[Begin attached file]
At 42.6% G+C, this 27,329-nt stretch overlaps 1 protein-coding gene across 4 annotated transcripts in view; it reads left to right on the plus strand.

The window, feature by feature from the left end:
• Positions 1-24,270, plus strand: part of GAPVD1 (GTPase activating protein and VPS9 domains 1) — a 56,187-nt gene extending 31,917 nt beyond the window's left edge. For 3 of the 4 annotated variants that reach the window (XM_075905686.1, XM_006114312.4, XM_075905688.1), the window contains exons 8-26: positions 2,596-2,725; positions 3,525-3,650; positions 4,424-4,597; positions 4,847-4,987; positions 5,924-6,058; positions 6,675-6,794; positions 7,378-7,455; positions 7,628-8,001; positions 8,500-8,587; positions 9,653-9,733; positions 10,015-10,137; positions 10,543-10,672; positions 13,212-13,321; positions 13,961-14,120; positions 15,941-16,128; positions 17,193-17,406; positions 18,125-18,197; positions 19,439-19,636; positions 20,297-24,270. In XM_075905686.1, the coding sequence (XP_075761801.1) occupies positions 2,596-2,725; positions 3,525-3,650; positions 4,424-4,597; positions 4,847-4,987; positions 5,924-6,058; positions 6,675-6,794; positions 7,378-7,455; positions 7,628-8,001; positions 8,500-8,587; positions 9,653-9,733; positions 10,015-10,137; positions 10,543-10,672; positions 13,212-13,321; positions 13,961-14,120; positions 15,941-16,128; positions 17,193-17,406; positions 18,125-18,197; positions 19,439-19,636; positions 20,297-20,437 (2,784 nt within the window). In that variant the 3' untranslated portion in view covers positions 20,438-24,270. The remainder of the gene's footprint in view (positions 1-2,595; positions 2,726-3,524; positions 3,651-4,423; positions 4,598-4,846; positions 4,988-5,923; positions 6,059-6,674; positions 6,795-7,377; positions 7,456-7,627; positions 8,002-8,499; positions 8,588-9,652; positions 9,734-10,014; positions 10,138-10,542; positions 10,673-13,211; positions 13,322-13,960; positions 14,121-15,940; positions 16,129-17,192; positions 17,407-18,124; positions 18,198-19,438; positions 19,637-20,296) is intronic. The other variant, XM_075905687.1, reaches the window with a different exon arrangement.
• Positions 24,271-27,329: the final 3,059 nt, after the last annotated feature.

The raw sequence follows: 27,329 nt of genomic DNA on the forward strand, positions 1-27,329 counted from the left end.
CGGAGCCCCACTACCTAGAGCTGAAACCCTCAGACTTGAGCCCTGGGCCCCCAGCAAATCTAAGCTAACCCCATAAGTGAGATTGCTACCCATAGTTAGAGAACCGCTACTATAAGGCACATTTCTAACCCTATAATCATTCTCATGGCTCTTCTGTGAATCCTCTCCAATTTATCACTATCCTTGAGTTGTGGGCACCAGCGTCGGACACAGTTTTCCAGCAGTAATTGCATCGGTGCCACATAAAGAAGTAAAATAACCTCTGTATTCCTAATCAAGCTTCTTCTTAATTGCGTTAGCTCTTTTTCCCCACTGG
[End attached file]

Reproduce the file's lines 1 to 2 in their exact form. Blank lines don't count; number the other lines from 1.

At 42.6% G+C, this 27,329-nt stretch overlaps 1 protein-coding gene across 4 annotated transcripts in view; it reads left to right on the plus strand.

The window, feature by feature from the left end: